Jason: Hannah Dundee is thoroughly Jack's equal. She's a politician always playing the game at several levels deeper than her peers. But she's also a woman of many other talents. She's a historian risking her life to find precious lost books. She's a fighter who's good with a gun. She can fish and hunt with the best of them. She's absolutely gorgeous, and seems to get more gorgeous as the book goes on and Schultz builds his skills. Oh, and my favorite part of Hannah is that she's impulsive. She makes the wrong decisions and at one point persuades Jack to destroy one of his precious cars just for fun. She's an amazing action female who stands out from most women in fantasy literature.
Danny: You can tell Schultz was getting better over the course of the series because Jack gets less ugly and Hannah becomes increasingly sexy. But despite how striking Hannah is -- and Schultz has an amazing ability to draw the eye toward her no matter what she's doing in a given panel -- she's a fully developed character, too. She's not only a foil for Jack or just a damsel in distress; she's fully capable on her own, especially as she spends more time with Jack in the wild.
Jason: The best part of this all is that the book works completely elegantly for me. There's a hell of a lot going on, but it all makes sense and builds internally. The story works in all directions because Schultz has a great grasp of story pacing. He will linger on important scenes and often deliver a page or two of wordless content. But he's also capable in the same story of delivering depths of story that are breathtaking and exciting.
Danny: As a student of the short comic story, Xenozoic is a master class in short-form storytelling. Nearly every story ranges between 10 and 20 pages and tells a complete little tale -- each entertaining on its own, but when put together, tells this episodic yet constantly growing meganarrative of a dinosaur-infested post-apocalyptic future. Too bad it doesn't end -- Xenozoic collects most of the Xenozoic Tales material (at least, the stuff Schultz both wrote and drew), and the final story in the book ends with the enticing promise of another story ("Next: The Low Road Home") but then there are no more story pages! You get the sense that Schultz never really got to the really big, epic story he was building to. Then again, it leaves a big, fat question mark on the fate of the world -- much like the one hanging over ours.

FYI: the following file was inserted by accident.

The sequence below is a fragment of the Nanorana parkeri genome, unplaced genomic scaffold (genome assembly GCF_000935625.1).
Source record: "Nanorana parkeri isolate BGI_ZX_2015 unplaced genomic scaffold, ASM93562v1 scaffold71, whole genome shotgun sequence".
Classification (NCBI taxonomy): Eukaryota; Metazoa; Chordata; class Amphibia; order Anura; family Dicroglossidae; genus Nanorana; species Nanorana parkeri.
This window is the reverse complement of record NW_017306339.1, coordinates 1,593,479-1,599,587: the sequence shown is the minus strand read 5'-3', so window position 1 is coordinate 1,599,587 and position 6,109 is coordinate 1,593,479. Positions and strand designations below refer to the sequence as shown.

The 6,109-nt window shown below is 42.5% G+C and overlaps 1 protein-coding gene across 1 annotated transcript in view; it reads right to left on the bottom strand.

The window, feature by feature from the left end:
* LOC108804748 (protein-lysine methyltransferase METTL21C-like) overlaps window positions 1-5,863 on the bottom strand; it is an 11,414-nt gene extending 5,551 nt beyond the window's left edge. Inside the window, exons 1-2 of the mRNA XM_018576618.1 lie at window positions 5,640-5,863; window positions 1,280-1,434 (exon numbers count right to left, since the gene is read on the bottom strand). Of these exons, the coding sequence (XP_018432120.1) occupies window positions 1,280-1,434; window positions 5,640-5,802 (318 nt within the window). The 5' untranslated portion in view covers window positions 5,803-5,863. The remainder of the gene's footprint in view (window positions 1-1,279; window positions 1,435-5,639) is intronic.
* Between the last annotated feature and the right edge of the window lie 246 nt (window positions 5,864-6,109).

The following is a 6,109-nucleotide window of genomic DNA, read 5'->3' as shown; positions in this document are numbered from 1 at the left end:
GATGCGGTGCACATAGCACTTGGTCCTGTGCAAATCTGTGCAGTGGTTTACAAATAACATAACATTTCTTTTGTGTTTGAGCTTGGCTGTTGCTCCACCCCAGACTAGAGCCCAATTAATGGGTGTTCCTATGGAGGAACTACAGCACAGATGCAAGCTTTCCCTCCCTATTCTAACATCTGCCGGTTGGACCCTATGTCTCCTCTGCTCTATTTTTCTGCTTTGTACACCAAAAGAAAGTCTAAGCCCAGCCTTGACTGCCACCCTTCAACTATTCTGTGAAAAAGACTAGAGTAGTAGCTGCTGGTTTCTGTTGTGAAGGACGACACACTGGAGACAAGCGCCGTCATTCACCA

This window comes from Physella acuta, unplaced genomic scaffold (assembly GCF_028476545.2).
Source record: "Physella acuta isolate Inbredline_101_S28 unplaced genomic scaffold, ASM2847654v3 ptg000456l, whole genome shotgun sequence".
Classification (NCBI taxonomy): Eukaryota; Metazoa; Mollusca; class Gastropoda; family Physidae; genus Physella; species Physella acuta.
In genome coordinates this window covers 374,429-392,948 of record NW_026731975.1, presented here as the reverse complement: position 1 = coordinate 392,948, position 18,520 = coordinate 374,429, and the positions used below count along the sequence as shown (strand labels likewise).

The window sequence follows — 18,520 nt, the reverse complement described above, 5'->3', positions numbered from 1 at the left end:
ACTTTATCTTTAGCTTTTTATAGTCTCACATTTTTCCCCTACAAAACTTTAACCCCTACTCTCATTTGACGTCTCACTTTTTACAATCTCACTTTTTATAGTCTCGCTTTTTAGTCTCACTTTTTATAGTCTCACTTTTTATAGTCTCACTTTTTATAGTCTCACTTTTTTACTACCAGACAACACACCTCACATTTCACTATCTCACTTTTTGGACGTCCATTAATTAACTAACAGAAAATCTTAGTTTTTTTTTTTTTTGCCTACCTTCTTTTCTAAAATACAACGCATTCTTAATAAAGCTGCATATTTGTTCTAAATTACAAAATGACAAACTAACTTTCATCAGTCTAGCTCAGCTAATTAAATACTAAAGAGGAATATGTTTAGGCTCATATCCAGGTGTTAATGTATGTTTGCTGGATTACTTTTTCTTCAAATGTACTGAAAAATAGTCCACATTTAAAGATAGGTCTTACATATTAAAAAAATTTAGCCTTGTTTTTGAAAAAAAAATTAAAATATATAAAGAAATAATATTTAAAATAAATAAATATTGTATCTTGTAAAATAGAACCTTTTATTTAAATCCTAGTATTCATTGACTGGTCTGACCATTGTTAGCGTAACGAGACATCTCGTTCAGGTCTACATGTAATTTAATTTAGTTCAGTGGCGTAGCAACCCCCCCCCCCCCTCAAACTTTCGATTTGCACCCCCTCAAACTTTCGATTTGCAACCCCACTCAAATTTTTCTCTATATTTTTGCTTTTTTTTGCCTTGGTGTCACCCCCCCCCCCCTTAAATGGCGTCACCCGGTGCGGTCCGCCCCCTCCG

Jason: Yeah, I really loved this book. It’s an amazing lost gem from the 1980s, reproduced gorgeously and full of as much quality comic storytelling as you could ever want.
Danny: There's so much forgotten, quality stuff from the indie boom era, and the poppy, pulpy Xenozoic is a testament to that. Hopefully this is the start of some comics' missing links resurfacing.
Jason Sacks has been obsessed with comics for longer than he'd like to remember. He considers himself a student of comics history and loves delving into obscure corners of this crazy artform. Jason has been writing for this site for about seven years and has also been published in a number of fan publications, including the late, lamented Amazing Heroes and The Flash Companion. He lives in north Seattle with his wife and three kids.
Danny Djeljosevic is a comic book creator, award-winning filmmaker (assuming you have absolutely no follow-up questions), film/music critic for Spectrum Culture and Co-Managing Editor of Comics Bulletin. Follow him on Twitter at @djeljosevic or find him somewhere in San Diego, often wearing a hat. Read his comic, "Sgt. Death and his Metachromatic Men," over at Champion City Comics and check out his other comics at his Tumblr, Sequential Fuckery.